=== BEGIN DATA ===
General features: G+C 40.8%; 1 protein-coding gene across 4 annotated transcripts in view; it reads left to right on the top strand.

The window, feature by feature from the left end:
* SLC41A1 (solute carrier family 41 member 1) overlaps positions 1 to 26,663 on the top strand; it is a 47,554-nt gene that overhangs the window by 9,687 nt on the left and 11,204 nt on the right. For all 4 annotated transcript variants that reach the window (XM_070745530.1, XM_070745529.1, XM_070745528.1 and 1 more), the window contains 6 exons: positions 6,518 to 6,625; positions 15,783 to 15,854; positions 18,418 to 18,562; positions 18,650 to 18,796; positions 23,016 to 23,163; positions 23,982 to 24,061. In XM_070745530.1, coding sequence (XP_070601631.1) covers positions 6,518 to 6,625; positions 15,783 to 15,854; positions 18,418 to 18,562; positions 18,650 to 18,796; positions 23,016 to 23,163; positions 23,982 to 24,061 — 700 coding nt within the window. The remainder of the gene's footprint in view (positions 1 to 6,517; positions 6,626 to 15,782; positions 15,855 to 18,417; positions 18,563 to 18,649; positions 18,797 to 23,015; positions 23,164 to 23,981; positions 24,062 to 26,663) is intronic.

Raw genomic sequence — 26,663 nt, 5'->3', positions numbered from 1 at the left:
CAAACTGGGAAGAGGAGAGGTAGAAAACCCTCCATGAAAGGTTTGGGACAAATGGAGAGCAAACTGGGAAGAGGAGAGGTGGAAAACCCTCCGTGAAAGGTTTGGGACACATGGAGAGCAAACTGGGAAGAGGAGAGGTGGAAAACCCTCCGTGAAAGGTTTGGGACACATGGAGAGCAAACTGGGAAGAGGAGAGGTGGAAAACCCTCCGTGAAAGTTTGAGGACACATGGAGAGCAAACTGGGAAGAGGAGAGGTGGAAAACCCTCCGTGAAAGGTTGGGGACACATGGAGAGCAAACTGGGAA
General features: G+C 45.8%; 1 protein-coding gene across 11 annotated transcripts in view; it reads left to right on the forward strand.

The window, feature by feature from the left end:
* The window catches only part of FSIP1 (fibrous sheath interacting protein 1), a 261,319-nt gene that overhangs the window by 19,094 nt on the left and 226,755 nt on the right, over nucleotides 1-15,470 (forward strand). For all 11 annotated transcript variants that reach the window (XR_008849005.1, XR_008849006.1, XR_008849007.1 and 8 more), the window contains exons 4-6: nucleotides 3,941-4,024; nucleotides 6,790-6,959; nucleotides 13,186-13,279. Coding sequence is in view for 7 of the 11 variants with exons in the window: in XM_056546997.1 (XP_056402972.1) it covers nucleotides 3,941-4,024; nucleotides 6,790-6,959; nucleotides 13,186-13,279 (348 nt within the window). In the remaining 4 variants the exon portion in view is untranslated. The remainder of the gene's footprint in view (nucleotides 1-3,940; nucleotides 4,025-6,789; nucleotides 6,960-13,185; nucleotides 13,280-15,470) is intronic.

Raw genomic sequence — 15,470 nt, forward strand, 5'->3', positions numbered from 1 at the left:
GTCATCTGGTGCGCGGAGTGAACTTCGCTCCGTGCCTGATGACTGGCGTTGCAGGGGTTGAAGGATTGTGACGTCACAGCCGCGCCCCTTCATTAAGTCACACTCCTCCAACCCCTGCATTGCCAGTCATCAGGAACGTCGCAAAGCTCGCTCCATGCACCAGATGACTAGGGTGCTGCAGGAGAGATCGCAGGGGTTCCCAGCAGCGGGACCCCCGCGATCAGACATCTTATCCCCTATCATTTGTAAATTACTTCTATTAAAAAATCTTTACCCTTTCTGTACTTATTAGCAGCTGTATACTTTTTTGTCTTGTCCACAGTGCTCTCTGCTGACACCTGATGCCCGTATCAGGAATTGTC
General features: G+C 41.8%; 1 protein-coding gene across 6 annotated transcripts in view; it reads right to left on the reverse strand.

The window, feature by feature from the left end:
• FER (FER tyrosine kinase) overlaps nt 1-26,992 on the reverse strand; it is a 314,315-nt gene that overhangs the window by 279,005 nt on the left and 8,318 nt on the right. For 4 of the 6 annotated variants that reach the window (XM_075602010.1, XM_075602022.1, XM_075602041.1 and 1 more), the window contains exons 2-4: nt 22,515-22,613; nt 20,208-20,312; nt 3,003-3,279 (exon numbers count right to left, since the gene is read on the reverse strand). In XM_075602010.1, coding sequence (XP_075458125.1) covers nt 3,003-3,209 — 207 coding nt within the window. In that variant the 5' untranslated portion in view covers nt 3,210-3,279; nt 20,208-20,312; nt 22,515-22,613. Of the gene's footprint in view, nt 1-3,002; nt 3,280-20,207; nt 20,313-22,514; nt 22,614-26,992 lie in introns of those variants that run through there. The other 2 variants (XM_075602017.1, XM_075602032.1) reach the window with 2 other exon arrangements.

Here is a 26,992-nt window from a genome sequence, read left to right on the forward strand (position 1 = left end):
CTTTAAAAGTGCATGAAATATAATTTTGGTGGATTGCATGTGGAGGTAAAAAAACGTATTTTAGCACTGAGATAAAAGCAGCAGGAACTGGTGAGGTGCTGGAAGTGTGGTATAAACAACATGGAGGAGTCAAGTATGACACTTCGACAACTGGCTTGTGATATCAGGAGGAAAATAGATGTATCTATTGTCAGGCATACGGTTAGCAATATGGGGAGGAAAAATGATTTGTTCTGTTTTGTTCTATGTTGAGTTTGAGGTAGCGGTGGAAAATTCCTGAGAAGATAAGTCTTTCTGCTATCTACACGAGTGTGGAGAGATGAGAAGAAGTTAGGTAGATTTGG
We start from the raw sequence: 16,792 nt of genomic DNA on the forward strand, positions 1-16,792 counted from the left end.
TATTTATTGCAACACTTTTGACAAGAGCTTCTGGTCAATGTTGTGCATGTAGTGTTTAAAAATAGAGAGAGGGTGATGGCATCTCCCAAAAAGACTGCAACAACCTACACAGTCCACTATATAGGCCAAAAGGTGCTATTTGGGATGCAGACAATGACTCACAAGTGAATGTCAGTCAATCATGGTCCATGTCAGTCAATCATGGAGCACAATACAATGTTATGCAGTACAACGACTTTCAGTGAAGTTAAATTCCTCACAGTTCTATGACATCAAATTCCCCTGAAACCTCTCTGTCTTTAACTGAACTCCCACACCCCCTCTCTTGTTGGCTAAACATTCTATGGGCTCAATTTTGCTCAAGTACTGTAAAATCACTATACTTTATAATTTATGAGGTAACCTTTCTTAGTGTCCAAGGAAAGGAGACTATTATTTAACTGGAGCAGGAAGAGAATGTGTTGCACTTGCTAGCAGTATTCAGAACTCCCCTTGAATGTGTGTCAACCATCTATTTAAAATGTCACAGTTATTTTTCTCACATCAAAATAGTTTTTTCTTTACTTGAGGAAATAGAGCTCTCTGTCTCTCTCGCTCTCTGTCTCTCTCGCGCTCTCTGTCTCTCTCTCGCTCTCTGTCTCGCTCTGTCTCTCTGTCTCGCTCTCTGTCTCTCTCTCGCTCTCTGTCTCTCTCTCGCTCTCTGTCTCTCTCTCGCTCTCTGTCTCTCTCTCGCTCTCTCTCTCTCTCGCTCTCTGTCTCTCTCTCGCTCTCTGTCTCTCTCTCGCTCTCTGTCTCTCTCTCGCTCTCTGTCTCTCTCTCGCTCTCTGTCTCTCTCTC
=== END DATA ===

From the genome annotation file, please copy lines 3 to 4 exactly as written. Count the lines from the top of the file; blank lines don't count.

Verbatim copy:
* SLC41A1 (solute carrier family 41 member 1) overlaps positions 1 to 26,663 on the top strand; it is a 47,554-nt gene that overhangs the window by 9,687 nt on the left and 11,204 nt on the right. For all 4 annotated transcript variants that reach the window (XM_070745530.1, XM_070745529.1, XM_070745528.1 and 1 more), the window contains 6 exons: positions 6,518 to 6,625; positions 15,783 to 15,854; positions 18,418 to 18,562; positions 18,650 to 18,796; positions 23,016 to 23,163; positions 23,982 to 24,061. In XM_070745530.1, coding sequence (XP_070601631.1) covers positions 6,518 to 6,625; positions 15,783 to 15,854; positions 18,418 to 18,562; positions 18,650 to 18,796; positions 23,016 to 23,163; positions 23,982 to 24,061 — 700 coding nt within the window. The remainder of the gene's footprint in view (positions 1 to 6,517; positions 6,626 to 15,782; positions 15,855 to 18,417; positions 18,563 to 18,649; positions 18,797 to 23,015; positions 23,164 to 23,981; positions 24,062 to 26,663) is intronic.

Raw genomic sequence — 26,663 nt, 5'->3', positions numbered from 1 at the left: